Winter School addresses agricultural, home-gardening issues

By Kim Cowherd & Keenan Bishop Published:

Winter School continues Thursday evening at the Extension Office, 101 Lakeview Ct., beginning at 7 and concluding by 9. In room A/B the discussion will be on raising poultry while in room E/F the focus is on vegetable diseases, how to prevent and treat them. For more information call 695-9035 or visit Extension agents Kim Cowherd and Keenan Bishop preview classes.

Disease control vital

Vegetable growers should be busy planning their spring gardens during these winter days when it is too early to plant. A well planned garden will give you the greatest yields, help prevent planting too much or too little, and allows you time to decide on the best vegetable plants for your particular garden situation and taste.

Consideration for special soil amendments, fertilization, controlling weed problems, and controlling disease and pest issues is best done before the first plant goes into the ground. Also keeping records from year to year can remind you of problems and successes in the past so you can address these for the future. 

Vegetable diseases can cause major problems in the garden. Disease control can be difficult for home and commercial growers and a disease outbreak can wipe out entire crops. Knowing specifically what the disease is and how it may have started is part of the record keeping process.

There are few chemical controls for homeowners, and those for commercial growers can be expensive. Keeping gardens clean, well maintained, and plants healthy is key.  

Growers can reduce the use of chemicals, increase yields, and have healthier plants by choosing those that naturally have resistance, or at least tolerance, for disease. Disease resistance and disease tolerance can also apply not only to vegetable plants, but also to other plants in the landscape- annual and perennial flowers, ornamental and fruit-bearing shrubs, and landscape and fruit trees. The science is basically the same.

Disease resistance generally refers to any plant’s ability to grow in an environment favorable for disease development yet experience less disease. Resistant or tolerant varieties are not immune to disease. 

Tolerance refers to the plant’s ability to sustain the effects of disease without suffering serious loss. Many cultivars carry resistance or tolerance to one or more diseases. 

Commercial seed catalogs, reliable plant nurseries and greenhouses where you purchase your plants generally provide information on resistance and tolerance. This information is included in the UK Extension publication.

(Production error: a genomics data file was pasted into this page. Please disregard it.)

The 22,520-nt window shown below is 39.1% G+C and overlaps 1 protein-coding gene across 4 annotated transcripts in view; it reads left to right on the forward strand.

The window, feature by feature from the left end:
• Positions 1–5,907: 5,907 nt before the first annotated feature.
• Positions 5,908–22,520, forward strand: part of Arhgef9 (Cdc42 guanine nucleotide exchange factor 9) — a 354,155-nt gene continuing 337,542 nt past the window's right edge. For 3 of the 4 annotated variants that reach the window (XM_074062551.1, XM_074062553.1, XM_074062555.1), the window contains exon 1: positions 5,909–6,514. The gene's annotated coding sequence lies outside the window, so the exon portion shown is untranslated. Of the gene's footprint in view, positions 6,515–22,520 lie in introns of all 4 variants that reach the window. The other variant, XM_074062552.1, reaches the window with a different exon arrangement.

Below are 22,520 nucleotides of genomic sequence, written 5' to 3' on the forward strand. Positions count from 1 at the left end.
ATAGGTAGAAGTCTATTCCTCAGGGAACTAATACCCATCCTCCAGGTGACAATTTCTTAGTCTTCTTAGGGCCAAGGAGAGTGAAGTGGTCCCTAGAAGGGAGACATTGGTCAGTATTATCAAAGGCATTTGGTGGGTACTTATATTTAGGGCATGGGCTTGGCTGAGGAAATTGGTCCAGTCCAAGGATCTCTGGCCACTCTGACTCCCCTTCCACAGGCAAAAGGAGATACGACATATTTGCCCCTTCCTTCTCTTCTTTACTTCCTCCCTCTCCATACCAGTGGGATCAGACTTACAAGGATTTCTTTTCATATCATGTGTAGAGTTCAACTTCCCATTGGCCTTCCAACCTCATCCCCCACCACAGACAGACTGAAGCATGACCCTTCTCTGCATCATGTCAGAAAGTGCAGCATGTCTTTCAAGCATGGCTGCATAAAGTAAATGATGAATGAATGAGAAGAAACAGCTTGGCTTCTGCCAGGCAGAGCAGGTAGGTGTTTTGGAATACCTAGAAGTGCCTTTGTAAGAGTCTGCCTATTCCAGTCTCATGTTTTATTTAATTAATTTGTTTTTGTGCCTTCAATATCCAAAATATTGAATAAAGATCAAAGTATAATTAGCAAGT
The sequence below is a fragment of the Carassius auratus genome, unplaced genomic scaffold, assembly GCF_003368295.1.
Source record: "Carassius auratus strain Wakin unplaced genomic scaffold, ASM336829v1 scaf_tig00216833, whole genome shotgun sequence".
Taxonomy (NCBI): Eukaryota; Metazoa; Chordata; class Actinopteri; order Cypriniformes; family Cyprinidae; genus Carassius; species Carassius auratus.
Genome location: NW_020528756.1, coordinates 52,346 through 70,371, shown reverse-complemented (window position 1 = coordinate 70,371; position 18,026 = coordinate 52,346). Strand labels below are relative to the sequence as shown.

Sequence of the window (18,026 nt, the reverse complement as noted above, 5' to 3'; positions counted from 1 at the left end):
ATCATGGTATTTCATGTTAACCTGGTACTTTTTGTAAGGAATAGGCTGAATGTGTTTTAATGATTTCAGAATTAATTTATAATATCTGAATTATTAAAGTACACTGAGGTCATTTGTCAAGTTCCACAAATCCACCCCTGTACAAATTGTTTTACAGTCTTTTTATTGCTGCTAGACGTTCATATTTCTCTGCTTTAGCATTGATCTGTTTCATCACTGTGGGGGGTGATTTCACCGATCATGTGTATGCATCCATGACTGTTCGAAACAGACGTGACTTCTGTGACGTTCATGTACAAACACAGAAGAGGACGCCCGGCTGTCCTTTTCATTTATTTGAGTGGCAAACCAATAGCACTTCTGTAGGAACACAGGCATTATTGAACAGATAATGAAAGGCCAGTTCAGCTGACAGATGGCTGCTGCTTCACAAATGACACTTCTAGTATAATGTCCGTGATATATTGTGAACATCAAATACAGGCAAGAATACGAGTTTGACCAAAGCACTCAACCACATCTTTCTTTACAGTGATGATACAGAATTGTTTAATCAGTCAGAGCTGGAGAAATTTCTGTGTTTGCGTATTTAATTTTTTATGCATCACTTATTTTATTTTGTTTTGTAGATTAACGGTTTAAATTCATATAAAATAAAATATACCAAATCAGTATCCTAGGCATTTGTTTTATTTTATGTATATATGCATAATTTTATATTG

Vegetable Cultivars for Kentucky Gardens,, includes recommended vegetable cultivars for our area that are resistant or tolerant to diseases that are common in Kentucky. 

Today’s gardener may choose vegetable and fruit cultivars with good taste, long harvest time, unique shape, and other desirable horticultural characteristics in addition to disease resistance. University of Kentucky horticulturists test vegetable cultivars every year, and they choose the best selections for you that produce high yields and high-quality produce. 

For more information on home gardening, log on to, “Home Vegetable Gardening in Kentucky.”  For a printed copy contact the Extension Office. Commercial or large acreage farmers can go to:  The Extension Office can provide printed copies or specific cropping information upon request.

– Kim Cowherd

Interest growing in raising poultry

There are a lot of folks out there raising backyard flocks of chickens, and sessions the past four years have been so popular we’ve decided to expand upon it. Last year we had Dr. Jacquie Jacob, UK Poultry Extension Associate, who specializes in small flocks. She is returning this year and will focus her comments on health of and nutrition for the poultry flock. Visit her website at for more.

This session will provide you a wealth of information to manage your own home flock of laying hens or broilers. Steve Skelton, KSU, will also be on hand to talk about their Mobile Processing Unit and how to become certified to utilize this resource.

Prevent grass tetany

Most have noticed that livestock are continuing to graze and where grass is available, hay consumption is down. Our mild winter (so far) has allowed grasses to manage to still provide some slow but green growth. Those that aren’t feeding a high magnesium mineral mix may want to reconsider. Once grasses start to make their rapid spring growth the magnesium levels get diluted. 

Continue providing magnesium in the mineral mix until daytime temperatures are consistently above 60*F. Mineral supplement should be available at all times and contain a minimum of about 15 percent magnesium. Make sure that your mineral mix also contains adequate selenium, copper and zinc or you can ask your feed dealer for the UK Beef IRM High Magnesium Mineral.

– Keenan Bishop

Want to leave your comments?

Sign in or Register to comment.